Using Drought Resistant and Native Plants To Attract Birds and Butterflies: A Habitat Hero Success Story In Evergreen, CO
With Louise H. - 2015 Outstanding Habitat Hero Residential Garden
What motivated you to create a wildscape garden?
My yard in Chicago backed up to a forest preserve and was registered as a National Wildlife Habitat. I loved all the birds and pollinators there and had a beautiful butterfly garden. But when we first moved to Evergreen in July of 2009, with the exception of a small failing Aspen grove and a beautiful Douglas fir on the north side, our new home sat in the middle of a 4-acre dry, barren clearing; nothing but weeds, rocks and dust--without even a bird in sight, only voles--which we still have!
My husband had a fence installed around a manageable area in the back, and we started planting. Since we had no trees, my first attempt to attract birds was by putting out multiple water features and feeders on our deck. (We can only offer the bird feeders in the winter when the bears are hibernating.) One of the few things I like about living in a clearing are the bluebirds. We put up several bluebird houses shortly after we moved in. They have since been occupied every spring. Usually, one bluebird family and one swallow family. This summer, we had a Mountain Bluebird family and an Eastern Bluebird family. They love bird baths. The hummingbirds saved me! They arrive by the dozens and we all enjoy their entertaining antics.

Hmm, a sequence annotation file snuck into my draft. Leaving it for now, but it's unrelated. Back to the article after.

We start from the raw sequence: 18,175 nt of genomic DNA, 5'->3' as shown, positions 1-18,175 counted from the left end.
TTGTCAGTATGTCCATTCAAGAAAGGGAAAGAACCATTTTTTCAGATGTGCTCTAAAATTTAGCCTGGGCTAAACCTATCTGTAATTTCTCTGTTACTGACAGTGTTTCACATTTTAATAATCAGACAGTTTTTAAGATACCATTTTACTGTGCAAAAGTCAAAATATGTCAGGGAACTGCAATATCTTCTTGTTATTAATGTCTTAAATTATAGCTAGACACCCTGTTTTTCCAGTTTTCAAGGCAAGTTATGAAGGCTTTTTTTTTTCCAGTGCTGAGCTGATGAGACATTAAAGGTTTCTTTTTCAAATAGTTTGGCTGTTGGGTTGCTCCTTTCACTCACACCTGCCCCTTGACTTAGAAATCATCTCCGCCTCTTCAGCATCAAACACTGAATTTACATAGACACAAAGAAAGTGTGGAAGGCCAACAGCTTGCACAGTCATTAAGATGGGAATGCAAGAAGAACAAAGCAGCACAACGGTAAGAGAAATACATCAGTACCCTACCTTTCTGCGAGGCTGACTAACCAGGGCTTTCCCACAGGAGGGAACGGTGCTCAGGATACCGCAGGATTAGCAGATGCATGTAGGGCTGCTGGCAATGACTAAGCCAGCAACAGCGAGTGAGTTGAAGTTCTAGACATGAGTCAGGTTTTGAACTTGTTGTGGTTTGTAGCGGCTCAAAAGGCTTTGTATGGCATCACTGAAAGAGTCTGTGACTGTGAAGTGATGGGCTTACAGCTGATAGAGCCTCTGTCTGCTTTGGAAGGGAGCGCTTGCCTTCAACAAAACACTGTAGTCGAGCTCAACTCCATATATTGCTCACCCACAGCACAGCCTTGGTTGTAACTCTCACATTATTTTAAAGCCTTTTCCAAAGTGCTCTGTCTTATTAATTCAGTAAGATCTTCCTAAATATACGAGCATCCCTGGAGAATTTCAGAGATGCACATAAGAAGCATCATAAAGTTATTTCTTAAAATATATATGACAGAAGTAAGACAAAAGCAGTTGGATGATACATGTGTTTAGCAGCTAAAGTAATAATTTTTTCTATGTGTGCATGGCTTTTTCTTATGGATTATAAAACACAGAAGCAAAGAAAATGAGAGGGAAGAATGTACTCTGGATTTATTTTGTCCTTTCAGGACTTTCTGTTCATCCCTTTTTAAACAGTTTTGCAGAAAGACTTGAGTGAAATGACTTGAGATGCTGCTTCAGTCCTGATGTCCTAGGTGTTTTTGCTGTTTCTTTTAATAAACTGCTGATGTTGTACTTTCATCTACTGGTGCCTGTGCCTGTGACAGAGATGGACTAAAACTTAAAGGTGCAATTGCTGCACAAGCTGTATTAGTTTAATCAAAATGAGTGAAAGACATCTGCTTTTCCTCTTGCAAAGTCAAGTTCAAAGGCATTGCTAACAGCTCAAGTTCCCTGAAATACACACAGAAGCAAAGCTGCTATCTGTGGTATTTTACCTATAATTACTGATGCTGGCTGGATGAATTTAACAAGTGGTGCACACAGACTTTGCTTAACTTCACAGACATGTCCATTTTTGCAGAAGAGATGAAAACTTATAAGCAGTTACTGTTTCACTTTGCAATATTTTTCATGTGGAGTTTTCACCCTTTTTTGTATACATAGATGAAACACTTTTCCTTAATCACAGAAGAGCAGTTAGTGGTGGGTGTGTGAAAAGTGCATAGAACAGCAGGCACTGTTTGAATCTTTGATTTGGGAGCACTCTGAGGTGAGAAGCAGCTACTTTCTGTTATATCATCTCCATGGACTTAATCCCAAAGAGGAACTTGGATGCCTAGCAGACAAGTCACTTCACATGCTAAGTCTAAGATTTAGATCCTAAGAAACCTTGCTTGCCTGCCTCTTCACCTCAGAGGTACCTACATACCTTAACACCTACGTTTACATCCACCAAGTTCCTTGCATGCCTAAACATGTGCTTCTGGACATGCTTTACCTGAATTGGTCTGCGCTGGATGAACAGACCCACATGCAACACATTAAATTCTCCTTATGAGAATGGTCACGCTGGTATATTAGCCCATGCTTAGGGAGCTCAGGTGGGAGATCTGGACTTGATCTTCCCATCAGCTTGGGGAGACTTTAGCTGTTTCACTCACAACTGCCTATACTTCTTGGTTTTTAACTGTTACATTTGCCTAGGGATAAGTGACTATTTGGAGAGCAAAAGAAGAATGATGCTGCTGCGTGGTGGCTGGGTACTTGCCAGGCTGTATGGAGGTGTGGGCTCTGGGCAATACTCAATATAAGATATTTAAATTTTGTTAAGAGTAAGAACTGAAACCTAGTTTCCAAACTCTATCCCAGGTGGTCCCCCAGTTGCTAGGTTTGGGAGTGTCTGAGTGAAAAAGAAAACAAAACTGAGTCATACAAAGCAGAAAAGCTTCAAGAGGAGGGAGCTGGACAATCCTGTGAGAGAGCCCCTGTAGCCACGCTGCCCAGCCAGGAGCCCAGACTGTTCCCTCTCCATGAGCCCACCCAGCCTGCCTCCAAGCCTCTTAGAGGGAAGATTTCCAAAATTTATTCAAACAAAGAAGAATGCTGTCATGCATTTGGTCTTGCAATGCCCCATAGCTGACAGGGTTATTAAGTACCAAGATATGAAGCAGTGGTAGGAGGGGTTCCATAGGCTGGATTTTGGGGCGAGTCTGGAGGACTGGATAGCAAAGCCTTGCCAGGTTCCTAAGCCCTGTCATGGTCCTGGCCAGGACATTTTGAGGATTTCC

Over the course of five very short, very challenging high altitude (8,700 feet) growing seasons, and the completion of Colorado State University’s Master Gardener program, the once barren back yard is now like an oasis with quite a wide variety of birds.
There is also a garden now, full of pollinators, a snake, a lizard and even a mud puddle for the butterflies. The garden is left untouched over the winter to feed the birds, and there are heat coils in the bird baths. The arid Colorado climate and the completion of CSU’s Master Gardener program helped me to understand the importance of planting natives and xeric selections whenever possible. Outside the fence has been left to its natural, chaotic state, sustaining the wildlife that the fence keeps out!
What makes your wildscape special? For example, the story of creating it? The plants you use? Birds and other pollinators it attracts?
This garden is special to me because it is a fighter! It has survived and thrived what I call "combat gardening"--short growing seasons, frosts in early September, snow in May and late frosts again in June. It has survived cold summer nights, drying winds, little precipitation and every rodent imaginable under the hot sun!
It’s special because of the story of creating it, yes, but mostly because of all the birds and pollinators it has since attracted. Never in my wildest dreams did I ever imagine having butterflies again--not with the strong winds we get up here at 8,700 feet! Starting out as nothing but a barren clearing, with many mistakes and much learned, its evolved over the last five growing seasons into a yard full of birds of every feather, bees, hawk moths and butterflies has been and will continue to be a labor of love.